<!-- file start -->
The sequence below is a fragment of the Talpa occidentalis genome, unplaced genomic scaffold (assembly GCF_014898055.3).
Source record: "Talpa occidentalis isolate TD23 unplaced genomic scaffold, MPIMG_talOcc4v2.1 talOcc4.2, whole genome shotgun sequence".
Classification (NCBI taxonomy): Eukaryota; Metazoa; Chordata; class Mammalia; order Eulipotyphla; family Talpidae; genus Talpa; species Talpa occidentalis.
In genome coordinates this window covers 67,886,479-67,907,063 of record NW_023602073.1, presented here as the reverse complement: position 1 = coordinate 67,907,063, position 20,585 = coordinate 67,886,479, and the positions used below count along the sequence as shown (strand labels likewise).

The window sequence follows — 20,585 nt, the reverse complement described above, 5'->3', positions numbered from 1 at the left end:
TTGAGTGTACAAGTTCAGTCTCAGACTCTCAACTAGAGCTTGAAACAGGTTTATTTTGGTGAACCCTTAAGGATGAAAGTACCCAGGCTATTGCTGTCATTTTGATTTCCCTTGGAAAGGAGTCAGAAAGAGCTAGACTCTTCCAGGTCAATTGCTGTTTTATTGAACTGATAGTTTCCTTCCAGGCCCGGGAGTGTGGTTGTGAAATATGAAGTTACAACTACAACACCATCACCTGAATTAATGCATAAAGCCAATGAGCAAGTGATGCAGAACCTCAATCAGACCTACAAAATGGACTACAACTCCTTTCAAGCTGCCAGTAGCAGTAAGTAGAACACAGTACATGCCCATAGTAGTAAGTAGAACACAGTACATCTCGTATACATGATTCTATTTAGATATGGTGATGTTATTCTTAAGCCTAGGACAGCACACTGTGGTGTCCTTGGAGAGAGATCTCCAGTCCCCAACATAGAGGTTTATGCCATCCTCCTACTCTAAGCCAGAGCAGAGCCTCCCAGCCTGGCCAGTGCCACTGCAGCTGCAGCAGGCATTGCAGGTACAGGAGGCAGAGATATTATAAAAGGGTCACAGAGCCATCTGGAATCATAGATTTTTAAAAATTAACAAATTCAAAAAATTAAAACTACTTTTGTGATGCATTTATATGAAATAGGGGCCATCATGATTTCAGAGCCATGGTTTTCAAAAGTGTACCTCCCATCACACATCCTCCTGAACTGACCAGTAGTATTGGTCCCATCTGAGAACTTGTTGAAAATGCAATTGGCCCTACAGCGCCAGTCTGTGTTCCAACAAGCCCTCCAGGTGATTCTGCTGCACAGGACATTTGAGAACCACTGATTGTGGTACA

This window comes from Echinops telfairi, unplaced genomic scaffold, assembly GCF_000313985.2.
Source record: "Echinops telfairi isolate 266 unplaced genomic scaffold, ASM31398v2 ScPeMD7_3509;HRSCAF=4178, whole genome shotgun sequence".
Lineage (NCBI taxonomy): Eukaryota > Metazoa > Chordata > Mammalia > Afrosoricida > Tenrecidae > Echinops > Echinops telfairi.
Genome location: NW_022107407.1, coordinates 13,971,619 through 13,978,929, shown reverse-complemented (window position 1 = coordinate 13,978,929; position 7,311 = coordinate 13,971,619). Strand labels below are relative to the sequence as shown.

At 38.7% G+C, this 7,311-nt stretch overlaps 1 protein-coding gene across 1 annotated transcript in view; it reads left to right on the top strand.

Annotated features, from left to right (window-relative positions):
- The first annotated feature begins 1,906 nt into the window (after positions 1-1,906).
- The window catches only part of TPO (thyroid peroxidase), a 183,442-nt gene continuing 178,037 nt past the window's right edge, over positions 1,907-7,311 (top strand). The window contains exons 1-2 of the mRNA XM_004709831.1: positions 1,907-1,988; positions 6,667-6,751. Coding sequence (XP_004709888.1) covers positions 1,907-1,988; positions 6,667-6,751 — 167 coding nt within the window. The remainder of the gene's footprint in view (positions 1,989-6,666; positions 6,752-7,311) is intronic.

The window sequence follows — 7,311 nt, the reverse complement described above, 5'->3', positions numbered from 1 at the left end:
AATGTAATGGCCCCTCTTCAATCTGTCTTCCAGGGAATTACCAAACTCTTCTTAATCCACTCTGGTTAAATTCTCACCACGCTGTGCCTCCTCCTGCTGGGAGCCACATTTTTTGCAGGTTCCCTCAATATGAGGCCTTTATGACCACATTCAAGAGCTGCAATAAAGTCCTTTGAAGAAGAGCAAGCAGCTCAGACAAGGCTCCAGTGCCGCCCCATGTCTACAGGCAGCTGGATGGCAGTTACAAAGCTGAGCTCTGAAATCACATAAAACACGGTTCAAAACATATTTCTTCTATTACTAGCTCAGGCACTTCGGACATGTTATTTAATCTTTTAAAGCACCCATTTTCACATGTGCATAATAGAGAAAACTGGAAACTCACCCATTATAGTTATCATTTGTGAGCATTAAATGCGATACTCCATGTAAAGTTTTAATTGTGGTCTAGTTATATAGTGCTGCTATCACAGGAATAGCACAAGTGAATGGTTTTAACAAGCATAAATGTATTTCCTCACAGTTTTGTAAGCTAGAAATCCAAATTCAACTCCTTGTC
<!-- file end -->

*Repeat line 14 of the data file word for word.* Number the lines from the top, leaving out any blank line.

- The window catches only part of TPO (thyroid peroxidase), a 183,442-nt gene continuing 178,037 nt past the window's right edge, over positions 1,907-7,311 (top strand). The window contains exons 1-2 of the mRNA XM_004709831.1: positions 1,907-1,988; positions 6,667-6,751. Coding sequence (XP_004709888.1) covers positions 1,907-1,988; positions 6,667-6,751 — 167 coding nt within the window. The remainder of the gene's footprint in view (positions 1,989-6,666; positions 6,752-7,311) is intronic.